Nature-based solutions: a new panacea on the horizon

Nature-based solutions are the new fashion. Currently, it seems the term is going viral with plenty of webpages [1], documents [2], funding calls [3], scientific papers [4] and conferences [5,6,7,8] using it. This week I returned from the most recent conference in Bonn, Germany, titled “Nature-based solutions for climate change in urban areas and their rural surroundings – linkages between science, policy and practice” (ecbcc2015) [5]. But in the midst of all the elation, the concept of nature-based solutions leaves me with a sour note. To me it seems that we are currently witnessing the rise of a new panacea.

“…nature and solutions – how can this go wrong?”

 The researchers currently working on nature based solution are greatly diverse. In fact, during the conference you could listen to keynotes on climate change adaptation and mitigation, human well-being, governance, planning, business models, invasive species, valuation of nature, and sustainability transitions. Not that I doubt that these themes have something in common but the community seems to have little interested in shared concepts, a common terminology, or, to put it shortly, lacks a uniting agenda. While scholars remain at their doorstep, it complicates the identification of a common ground that would facilitate boundary work for effectively integrating different perspectives. Accordingly, the created vacuum is appropriated by all kinds of motives. The tension of this lies in the term itself that suggests a very positive connotation, nature and solutions – how can this go wrong? However, the term is applied without clear definitions [9] serving as an open invitation for co-optation for diverging ends.

Nature-based solutions touches upon many related concepts. These include, among others, ecosystem-based management, ecosystem services, ecosystem-based adaptation and mitigation, biodiversity, as well as blue and green infrastructure [9]. While my expertise [10,11] does not reach far enough for conclusive statements, the danger of reinventing the wheel is apparent to me. Firstly, if the link to the above-mentioned concepts remains blurry, I anticipate seeing in no time research papers on nature-based solution and economic valuation, spatial planning, tradeoffs, governance and so forth. Second, these investigations would have their merits if the concept were significantly different from related ones. To me, however, nature-based solutions look more like an agglomerate of similar concepts, shading off details and counteracting existing boundary work for sustainability [e.g. 12]. Finally, the resources for solely clarifying its meaning are diverging attention from the actual work on developing, testing, and implementing real-world solutions. Thus, I cannot shake off the feeling that we are solely creating a new concept and more publications but no real change.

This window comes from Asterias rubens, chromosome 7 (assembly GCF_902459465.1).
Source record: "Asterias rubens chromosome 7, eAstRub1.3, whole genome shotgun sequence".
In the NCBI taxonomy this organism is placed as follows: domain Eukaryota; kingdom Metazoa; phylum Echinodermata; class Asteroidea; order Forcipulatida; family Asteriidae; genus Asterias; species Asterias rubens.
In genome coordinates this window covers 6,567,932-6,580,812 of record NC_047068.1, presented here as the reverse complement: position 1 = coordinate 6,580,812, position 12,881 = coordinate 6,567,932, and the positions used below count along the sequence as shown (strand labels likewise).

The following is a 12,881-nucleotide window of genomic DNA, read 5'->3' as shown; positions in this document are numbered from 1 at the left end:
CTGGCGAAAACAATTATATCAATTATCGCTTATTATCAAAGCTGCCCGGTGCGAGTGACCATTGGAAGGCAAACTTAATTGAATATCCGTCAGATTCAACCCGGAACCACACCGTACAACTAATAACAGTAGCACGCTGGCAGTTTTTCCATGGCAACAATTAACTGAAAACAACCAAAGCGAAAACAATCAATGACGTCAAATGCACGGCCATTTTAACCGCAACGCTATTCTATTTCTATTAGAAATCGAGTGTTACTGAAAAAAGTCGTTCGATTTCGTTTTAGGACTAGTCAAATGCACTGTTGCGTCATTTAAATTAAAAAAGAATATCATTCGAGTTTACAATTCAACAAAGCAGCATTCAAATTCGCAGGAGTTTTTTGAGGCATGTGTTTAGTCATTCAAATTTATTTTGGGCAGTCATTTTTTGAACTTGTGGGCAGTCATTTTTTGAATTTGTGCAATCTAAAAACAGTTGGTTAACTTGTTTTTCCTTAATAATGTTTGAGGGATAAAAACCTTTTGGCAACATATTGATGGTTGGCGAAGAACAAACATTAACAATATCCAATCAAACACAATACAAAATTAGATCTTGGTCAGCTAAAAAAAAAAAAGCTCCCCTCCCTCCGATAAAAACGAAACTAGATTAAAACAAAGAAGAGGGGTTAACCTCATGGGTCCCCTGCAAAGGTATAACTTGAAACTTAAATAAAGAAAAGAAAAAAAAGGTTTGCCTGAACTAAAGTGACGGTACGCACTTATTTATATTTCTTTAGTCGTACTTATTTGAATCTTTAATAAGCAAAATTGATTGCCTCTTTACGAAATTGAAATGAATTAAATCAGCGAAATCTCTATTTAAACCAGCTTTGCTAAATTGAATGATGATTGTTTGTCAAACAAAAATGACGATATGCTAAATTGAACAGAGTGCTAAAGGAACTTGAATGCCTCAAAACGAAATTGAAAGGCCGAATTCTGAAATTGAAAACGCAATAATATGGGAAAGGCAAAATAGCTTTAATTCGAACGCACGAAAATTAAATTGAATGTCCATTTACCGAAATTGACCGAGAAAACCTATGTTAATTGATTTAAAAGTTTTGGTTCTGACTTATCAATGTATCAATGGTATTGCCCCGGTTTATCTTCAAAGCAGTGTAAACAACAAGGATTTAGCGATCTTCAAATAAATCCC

The concept caries a transformational notion but will not deliver on it promise by default. While the emphasis on solutions suggests good intentions, the contrary seems to be the case. Indeed, defining the solution before identifying the problem, the concept will become a hammer to which everything looks like a nail. This turns nature-based solutions into a prescriptive, one-fits all approach although overcoming panaceas is considered essential for building “a solid field of sustainability science” [13, 15181]. In addition, the concept implies that engineered, technical interventions are capable of solving any problem with societal root-causes. Well established advancements in our understanding of agency, institutions, and governance arrangements are being neglected. Thus, nature-based solutions reinforce a “hard” systems thinking approach which has been dismantled years ago as being highly inappropriate for real-world situations [14]. This danger can only be reduced if sustainability is explicitly addressed and sustainability assessment become a cornerstone of appraising efficiency and effectiveness of nature-based solutions [e.g. 15].

Nature-based solutions “will become a hammer to which everything looks like a nail.”

My reluctance to get enthusiastic about nature-based solutions is surely biased and most certainly it blinds me to seeing the benefits. Nonetheless, my time in Bonn at the ecbcc2015 could not convince me of the opposite. Maybe your comments will – let me know what you think.









[9] Potschin, M.; Kretsch, C.; Haines-Young, R., E. Furman, Berry, P., Baró, F. (2015): Nature-based solutions. In: Potschin, M. and K. Jax (eds). Ecosystem Services Reference Book. EC FP7 Grant Agreement no. 308428:

[10] Luederitz, C., Brink, E., Gralla, F., Hermelingmeier, V., Meyer, M., Niven, L., Panzer, L., Partelow, S., Rau, A.-L., Sasaki, R., Abson, D.J., Lang, D.J., Wamsler, C., von Wehrden, H., 2015. A review of urban ecosystem services: six key challenges for future research. Ecosyst. Serv. 14, 98–112.

[11] Wamsler, C., Luederitz, C., Brink, E., 2014. Local levers for change: Mainstreaming ecosystem-based adaptation into municipal planning to foster sustainability transitions. Glob. Environ. Chang. 29, 189–201. //

[12] Abson, D.J., von Wehrden, H., Baumgärtner, S., Fischer, J., Hanspach, J., Härdtle, W., Heinrichs, H., Klein, A.M., Lang, D.J., Martens, P., Walmsley, D., 2014. Ecosystem services as a boundary object for sustainability. Ecol. Econ. 103, 29–37.

[13] Ostrom, E., 2007. A diagnostic approach for going beyond panaceas. Proc. Natl. Acad. Sci. U. S. A. 104, 15181–7. doi:10.1073/pnas.0702288104

[14] Checkland, P., 2000. Soft Systems Methodology: A Thirty Year Retrospective. Syst. Res. 58, 11–58.

[15] Gibson, R.B., 2006. Sustainability assessment: basic components of a practical approach. Impact Assess. Proj. Apprais. 24, 170–182. doi:10.3152/147154606781765147


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